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This booklet is curriculum support for the American Social History Project's 30-minute documentary Five Points: New York's Irish Working Class in the 1850s. The viewer's guide contains background information on issues raised by the documentary as well as additional primary source materials for use in the classroom.

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Item Type: Viewer's Guide
Date: 2007

This booklet, divided into nine sections, is curriculum support for the American Social History Project 30-minute documentary Heaven Will Protect the Working Girl. The viewer's guide contains background information on issues raised by the documantary, as well as additional primary source materials for use in the classroom.

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Item Type: Viewer's Guide
Date: 1992

This excerpt from Elizabeth Ewen's Immigrant Women in the Land of Dollars describes the economic relationships of working-class immigrant families at the turn of the century. The female head of the family played an important economic role, often being the recipient of pay envelopes from an entire family of workers, which may have included husbands…

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Item Type: Book (excerpt)
Date: 1985

In this activity students write original corridos (a type of Mexican folk song) based on the oral histories of braceros. Before writing their own corridos, students learn about the formulas and themes of corridos and analyze a World War II-era corrido. This lesson works best if students have basic background information on the bracero program.

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Item Type: Teaching Activity
Date: 2010

Braceros traveled to a country where they did not know the language or the customs. In order to help them understand their new surroundings, local committees prepared Spanish-English phrasebooks such as the one pictured below. This handbook instructs braceros to walk on the left side of the street, not to stand in the back of the trucks, and to…

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Item Type: Pamphlet/Petition
Date: Circa 1953

This cartoon by Thomas Nast depicts a riot that took place on March 17, 1867 in New York City between Irish immigrants and the Metropoliton Police. Just two years after the New York City draft riots, violence related to politics remained a feature of city life and often broke out on election day as well. Irish immigrants overwhelmingly supported…

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Item Type: Cartoon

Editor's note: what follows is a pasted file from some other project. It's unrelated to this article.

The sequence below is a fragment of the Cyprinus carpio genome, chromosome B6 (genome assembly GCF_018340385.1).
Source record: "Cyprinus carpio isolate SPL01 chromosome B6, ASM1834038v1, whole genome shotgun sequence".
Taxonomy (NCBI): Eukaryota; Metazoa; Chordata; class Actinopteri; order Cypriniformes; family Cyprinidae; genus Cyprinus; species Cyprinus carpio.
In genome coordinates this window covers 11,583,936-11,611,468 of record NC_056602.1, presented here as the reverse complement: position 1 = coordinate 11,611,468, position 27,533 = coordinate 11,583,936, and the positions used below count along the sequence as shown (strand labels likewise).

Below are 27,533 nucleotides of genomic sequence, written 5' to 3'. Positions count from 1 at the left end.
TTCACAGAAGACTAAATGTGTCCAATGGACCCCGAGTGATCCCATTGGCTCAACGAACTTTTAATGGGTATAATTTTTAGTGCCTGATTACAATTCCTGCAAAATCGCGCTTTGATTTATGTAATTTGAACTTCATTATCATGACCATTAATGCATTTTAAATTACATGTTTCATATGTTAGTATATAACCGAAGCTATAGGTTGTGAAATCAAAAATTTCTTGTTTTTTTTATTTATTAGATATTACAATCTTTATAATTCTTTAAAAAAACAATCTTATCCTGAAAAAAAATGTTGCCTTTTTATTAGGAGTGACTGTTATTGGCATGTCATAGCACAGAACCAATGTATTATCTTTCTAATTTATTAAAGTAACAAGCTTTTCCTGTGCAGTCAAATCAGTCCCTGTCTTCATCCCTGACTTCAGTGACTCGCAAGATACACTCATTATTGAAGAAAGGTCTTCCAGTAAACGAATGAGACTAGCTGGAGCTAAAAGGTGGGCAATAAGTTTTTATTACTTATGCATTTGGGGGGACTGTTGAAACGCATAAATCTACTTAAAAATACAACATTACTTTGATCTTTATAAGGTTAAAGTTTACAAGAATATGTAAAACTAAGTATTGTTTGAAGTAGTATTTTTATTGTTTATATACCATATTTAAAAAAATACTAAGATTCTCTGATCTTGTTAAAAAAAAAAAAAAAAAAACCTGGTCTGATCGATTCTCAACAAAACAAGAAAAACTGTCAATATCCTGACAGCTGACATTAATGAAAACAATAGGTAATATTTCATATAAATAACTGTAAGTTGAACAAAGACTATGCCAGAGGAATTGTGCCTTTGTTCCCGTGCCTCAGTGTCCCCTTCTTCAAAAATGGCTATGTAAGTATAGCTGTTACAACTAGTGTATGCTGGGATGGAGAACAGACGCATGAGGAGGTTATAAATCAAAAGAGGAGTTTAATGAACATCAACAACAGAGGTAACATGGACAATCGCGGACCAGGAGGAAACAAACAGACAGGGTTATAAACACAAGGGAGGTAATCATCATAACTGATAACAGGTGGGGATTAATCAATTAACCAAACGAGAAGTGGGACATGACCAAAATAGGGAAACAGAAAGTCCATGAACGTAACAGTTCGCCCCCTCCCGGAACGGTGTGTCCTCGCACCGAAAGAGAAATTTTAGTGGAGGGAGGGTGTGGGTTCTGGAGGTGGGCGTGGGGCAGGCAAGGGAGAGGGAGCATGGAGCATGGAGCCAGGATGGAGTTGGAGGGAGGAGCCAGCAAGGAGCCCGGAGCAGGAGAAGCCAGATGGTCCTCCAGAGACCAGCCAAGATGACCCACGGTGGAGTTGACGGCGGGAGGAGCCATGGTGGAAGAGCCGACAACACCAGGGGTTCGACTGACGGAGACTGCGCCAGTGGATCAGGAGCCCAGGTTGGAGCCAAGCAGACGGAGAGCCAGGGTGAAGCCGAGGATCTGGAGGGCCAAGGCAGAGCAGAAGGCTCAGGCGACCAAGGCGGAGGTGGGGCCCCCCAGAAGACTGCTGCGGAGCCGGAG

Date: 1867

This cartoon, published in The Wasp in 1885, asked "Is It Right for a Chinaman to Jeopard a White Man's Dinner?" The Wasp was a weekly magazine of politics and satire with lavish color illustrations. It was among the most widely read magazines on the West Coast in the late 19th century. Its illustrations frequently featured racist caricatures of…

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Item Type: Cartoon
Date: 1885

This booklet is curriculum support for the American Social History Project's 30-minute documentary Up South: African-American Migration in the Era of the Great War. The viewer's guide contains background information on issues raised by the documentary as well as additional primary source materials for use in the classroom.

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Item Type: Viewer's Guide
Date: 2007

After World War I a "Red Scare" broke out as anxieties about political extremists and radicals led to widespread demonization and political persecution of leftists and immigrants. A series of high-profile events from the late-nineteenth century on, such as the Haymarket Square bombing and the assassination of President McKinley by Leon Czolgosz,…

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Item Type: Cartoon
Date: 1919

An 1888 Puck cartoon pokes fun at an Irish domestic servant, a frequent target of cartoonists and other humorists in the late 19th century. Such depictions, which ranged from relatively harmless "numbskull" humor to more mean-spirited and dehumanizing stereotypes, served to cement the figure of the simple-minded female Irish domestic. These…

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Item Type: Cartoon
Date: 1888